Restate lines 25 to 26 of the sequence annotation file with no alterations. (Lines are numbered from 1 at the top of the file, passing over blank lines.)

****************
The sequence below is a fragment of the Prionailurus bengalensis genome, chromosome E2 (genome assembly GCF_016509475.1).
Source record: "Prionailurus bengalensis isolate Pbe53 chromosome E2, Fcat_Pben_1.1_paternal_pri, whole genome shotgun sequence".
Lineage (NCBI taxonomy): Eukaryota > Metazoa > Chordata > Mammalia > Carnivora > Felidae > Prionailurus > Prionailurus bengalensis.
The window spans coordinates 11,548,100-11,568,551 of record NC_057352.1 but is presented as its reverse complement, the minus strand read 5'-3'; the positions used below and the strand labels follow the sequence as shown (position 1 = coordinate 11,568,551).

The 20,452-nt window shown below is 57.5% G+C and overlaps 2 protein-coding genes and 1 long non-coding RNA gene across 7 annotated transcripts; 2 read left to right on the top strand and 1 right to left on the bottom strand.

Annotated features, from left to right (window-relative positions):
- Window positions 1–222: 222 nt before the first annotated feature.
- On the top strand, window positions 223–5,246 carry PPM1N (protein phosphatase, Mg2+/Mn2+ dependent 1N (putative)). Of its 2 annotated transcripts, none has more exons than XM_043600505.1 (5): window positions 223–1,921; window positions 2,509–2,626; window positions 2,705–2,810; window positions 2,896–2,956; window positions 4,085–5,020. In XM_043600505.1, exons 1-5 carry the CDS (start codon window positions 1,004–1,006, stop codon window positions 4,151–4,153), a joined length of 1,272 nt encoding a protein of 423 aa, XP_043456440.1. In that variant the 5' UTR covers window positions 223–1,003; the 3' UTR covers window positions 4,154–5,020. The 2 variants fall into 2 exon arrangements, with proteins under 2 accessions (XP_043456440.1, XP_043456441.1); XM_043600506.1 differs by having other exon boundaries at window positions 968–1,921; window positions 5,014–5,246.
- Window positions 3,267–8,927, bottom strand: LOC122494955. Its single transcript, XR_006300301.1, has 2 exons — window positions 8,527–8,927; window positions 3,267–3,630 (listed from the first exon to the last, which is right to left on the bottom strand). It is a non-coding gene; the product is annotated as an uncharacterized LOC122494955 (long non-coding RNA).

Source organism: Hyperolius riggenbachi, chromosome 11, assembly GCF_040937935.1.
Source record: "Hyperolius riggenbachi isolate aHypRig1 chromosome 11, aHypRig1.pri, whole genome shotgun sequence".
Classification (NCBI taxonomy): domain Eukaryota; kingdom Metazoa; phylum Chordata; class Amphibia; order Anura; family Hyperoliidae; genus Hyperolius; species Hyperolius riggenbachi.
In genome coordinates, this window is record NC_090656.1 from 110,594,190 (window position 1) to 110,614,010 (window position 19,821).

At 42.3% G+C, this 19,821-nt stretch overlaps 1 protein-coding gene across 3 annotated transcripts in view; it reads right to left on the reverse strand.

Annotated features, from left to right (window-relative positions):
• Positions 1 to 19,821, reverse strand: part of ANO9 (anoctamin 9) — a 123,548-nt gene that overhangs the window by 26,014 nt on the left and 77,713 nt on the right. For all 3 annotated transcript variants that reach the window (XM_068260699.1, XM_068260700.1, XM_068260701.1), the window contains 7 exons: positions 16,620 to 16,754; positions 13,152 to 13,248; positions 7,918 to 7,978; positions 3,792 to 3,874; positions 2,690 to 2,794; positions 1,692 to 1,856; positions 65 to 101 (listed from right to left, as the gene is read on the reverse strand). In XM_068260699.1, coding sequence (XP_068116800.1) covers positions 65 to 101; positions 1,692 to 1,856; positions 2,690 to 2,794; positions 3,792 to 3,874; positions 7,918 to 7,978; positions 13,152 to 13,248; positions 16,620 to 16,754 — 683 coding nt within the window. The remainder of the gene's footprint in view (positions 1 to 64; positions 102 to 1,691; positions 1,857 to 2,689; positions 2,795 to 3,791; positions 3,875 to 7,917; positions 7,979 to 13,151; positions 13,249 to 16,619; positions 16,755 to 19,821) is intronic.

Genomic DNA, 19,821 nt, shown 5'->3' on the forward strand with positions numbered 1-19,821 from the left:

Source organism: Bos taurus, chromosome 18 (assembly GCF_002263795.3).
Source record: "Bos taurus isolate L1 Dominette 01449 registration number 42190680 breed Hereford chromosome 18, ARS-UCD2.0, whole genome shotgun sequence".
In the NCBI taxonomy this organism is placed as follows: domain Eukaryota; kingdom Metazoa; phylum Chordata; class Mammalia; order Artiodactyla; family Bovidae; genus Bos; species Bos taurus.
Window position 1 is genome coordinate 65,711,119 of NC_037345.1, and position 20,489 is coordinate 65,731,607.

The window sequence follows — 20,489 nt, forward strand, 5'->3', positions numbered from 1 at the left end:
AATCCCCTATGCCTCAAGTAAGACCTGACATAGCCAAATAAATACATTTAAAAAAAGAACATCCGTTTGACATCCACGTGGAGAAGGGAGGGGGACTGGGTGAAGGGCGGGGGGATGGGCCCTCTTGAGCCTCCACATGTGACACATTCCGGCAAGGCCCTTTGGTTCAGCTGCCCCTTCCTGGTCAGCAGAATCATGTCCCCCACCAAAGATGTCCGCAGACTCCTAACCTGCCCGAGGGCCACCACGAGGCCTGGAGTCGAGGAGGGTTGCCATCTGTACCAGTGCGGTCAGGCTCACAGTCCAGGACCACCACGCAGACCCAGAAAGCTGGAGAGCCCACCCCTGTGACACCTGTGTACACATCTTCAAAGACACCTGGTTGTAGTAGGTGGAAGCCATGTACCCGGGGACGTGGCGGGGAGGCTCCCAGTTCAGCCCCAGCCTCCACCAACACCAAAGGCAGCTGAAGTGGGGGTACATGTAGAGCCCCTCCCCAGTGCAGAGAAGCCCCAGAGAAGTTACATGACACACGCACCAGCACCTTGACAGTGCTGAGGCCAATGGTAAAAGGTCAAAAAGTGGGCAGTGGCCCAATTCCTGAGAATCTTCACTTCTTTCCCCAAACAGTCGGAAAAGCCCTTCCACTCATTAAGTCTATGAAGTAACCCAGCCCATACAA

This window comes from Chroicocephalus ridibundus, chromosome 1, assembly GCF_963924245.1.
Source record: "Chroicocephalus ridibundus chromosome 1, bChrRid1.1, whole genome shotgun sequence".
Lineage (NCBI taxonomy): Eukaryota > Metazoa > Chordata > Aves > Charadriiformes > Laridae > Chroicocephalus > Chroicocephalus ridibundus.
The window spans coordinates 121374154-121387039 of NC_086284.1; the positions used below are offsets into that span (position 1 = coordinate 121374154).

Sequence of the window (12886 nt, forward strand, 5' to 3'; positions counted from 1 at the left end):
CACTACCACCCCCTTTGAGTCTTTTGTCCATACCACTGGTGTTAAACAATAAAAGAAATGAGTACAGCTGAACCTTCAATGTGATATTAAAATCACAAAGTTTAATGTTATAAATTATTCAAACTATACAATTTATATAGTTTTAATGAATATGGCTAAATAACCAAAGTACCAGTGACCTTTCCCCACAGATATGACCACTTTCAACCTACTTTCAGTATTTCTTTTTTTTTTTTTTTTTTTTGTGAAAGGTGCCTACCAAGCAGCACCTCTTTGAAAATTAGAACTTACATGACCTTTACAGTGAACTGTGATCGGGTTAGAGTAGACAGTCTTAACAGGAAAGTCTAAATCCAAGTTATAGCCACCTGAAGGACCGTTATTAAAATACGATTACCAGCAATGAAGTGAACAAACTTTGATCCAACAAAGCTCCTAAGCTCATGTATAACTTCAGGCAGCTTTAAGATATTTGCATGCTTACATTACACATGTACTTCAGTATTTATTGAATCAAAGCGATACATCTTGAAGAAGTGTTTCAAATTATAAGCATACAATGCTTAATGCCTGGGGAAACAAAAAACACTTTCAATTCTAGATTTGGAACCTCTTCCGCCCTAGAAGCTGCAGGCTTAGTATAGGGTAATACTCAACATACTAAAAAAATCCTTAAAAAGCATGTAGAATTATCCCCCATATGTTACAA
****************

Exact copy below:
Source record: "Chroicocephalus ridibundus chromosome 1, bChrRid1.1, whole genome shotgun sequence".
Lineage (NCBI taxonomy): Eukaryota > Metazoa > Chordata > Aves > Charadriiformes > Laridae > Chroicocephalus > Chroicocephalus ridibundus.